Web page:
Built in Los Angeles by American designer and engineer Al Crocker, these influential bikes are known as the Duesenberg of motorcycles. (I think another comparison is that the Crocker is the American Vincent). Conservative estimate of the value of the original Crockers hovers around $300,000 in restored condition. Bonhams will be auctioning off three Crockers in August at the Quail Lodge in Carmel, California.
I don’t think of the Crocker so much as the Vincent of the USA, as that was a completely radical, uniquely engineered machine. By the time Al Crocker was building his machines, the American motorcycle industry had been decimated by the Depression, and from the dozens of interesting makers of 20 years prior, there were only two options, Indian and Harley, and only HD offered an ohv twin – the Knucklehead of 1936+.
Crocker originally built ohv conversions for Indians, then speedway racing singles, and finally the big twins, and was able to make significantly more hp than the ‘big two’. To make a whole machine was brave, and ultimately doomed, but in this, I’d say Crocker was more like Britten, building a successful bike from scratch, which beat the factories at their own game. Hence, the huge price paid for both, the back story is phenomenal, the underdog who was better than ‘the best’.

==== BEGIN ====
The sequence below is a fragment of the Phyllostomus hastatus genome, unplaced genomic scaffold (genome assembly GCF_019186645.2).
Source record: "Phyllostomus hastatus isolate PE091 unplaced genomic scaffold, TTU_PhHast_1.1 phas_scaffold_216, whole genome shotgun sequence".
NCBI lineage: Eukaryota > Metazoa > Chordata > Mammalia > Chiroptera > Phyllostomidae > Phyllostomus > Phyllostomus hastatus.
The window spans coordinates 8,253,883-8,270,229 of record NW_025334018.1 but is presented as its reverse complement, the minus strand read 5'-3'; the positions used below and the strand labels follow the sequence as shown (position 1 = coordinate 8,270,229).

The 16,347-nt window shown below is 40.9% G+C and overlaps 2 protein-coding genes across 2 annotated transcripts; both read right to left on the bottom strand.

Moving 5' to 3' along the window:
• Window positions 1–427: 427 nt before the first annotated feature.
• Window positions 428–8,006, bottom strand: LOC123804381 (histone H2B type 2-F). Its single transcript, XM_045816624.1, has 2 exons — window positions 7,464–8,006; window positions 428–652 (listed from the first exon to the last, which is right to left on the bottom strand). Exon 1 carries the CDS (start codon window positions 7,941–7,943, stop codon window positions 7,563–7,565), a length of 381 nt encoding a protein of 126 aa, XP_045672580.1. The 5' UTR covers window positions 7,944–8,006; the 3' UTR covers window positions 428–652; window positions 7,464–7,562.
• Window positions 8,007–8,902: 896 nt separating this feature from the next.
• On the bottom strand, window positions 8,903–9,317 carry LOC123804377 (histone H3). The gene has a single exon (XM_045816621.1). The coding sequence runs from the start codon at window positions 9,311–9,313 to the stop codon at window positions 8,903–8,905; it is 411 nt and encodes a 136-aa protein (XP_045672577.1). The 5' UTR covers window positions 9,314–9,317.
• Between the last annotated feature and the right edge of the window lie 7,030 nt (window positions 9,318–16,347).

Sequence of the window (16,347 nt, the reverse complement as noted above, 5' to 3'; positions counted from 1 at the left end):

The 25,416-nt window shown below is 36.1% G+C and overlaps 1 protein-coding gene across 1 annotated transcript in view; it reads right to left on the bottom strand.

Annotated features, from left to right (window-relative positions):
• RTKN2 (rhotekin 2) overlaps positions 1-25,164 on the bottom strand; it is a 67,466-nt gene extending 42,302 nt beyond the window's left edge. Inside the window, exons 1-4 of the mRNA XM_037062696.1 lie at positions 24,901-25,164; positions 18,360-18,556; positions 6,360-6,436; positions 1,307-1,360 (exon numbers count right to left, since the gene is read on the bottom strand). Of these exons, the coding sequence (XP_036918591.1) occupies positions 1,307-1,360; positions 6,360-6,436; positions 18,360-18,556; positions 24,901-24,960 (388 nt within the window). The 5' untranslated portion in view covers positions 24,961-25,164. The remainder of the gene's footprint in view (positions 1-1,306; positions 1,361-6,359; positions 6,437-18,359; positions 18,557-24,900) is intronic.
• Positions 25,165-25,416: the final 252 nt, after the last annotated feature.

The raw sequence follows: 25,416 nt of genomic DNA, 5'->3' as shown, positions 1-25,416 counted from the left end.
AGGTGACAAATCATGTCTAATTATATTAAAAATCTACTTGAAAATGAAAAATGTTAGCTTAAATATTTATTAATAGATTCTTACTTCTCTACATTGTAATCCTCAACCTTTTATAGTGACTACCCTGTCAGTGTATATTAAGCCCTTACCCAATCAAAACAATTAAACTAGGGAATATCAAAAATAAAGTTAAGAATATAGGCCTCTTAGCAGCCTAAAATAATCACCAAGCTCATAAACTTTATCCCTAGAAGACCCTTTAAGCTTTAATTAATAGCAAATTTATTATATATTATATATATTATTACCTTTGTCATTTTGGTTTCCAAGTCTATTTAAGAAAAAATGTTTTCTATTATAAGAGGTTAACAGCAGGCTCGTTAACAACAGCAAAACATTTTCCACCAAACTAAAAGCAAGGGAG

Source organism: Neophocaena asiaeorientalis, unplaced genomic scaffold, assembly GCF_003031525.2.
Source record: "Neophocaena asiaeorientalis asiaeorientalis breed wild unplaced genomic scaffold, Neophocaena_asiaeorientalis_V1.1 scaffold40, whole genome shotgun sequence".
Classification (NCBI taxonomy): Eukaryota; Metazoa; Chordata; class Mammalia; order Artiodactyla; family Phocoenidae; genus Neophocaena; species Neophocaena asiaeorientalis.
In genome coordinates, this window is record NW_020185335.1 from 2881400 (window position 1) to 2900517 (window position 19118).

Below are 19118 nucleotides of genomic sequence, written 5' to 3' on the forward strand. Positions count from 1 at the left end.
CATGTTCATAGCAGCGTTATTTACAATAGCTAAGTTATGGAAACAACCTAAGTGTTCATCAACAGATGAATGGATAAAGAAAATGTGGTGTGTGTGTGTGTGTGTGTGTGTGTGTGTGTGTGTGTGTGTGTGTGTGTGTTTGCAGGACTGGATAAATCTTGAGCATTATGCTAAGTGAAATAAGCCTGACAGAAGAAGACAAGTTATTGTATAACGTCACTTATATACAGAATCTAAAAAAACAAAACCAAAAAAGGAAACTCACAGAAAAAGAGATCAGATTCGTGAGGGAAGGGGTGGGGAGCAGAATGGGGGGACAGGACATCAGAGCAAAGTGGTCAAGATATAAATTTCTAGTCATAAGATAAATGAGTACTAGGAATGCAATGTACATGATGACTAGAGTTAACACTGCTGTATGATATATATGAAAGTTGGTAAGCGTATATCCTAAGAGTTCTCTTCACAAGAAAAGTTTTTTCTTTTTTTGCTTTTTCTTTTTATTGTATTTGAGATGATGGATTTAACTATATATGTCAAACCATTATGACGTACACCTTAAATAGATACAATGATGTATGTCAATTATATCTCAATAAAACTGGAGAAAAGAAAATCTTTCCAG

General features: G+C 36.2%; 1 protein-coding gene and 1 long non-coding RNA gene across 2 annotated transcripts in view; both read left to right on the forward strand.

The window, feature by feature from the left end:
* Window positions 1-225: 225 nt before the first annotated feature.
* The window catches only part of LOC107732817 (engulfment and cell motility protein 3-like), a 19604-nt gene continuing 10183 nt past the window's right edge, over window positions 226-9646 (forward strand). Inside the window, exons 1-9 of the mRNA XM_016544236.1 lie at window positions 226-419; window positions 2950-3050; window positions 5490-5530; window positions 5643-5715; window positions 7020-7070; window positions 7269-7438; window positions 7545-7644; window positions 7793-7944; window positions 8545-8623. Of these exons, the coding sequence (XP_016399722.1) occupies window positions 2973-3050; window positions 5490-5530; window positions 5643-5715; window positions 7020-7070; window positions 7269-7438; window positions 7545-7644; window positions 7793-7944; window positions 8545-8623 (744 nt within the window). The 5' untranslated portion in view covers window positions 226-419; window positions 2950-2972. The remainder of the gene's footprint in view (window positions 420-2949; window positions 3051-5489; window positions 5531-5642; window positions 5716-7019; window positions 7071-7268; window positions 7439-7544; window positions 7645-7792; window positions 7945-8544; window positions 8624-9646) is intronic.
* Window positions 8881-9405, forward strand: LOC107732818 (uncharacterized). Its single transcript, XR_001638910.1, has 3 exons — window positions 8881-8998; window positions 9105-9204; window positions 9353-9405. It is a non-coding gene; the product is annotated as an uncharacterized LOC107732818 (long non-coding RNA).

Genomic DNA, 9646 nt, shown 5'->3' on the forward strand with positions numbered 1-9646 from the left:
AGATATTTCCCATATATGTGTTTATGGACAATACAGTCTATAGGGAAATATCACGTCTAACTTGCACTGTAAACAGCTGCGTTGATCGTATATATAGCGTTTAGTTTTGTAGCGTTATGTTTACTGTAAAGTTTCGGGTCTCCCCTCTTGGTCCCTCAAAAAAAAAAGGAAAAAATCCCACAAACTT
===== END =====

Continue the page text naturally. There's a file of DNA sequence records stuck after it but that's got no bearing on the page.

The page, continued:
All the best, Paul
As a bespoke machine, each Crocker was made to the specifications of its buyer. This expensive and time-intensive approach meant that quality remained high but production output low. Total Crocker numbers never exceeded more than 125 units before World War II forced the firm’s closure, and today only around 50 of those units are accounted for, making Crocker motorcycles extremely rare.
In the mid-1930s, Crocker and Bigsby began to work on a heavyweight, high-performance, overhead valve, v-twin motorcycle and in 1936 the first Crocker rolled out of the factory. Crocker knew there was a good market for high-speed touring bikes, but even he was surprised when he received more orders than he could possibly fill for his new 1936 Crocker “Small Tank” 61 cubic inch 1000 cc Hemi-Head model. The Crocker Twin was widely regarded as the fastest production motorcycle in the world. In 1939 Crocker introduced a new and improved model named the Crocker “Big Tank”. However, as Crocker was producing during the height of the Depression, it became increasingly difficult for him to manufacture vehicles in small quantities, and in 1942 he abandoned production of motorcycles altogether.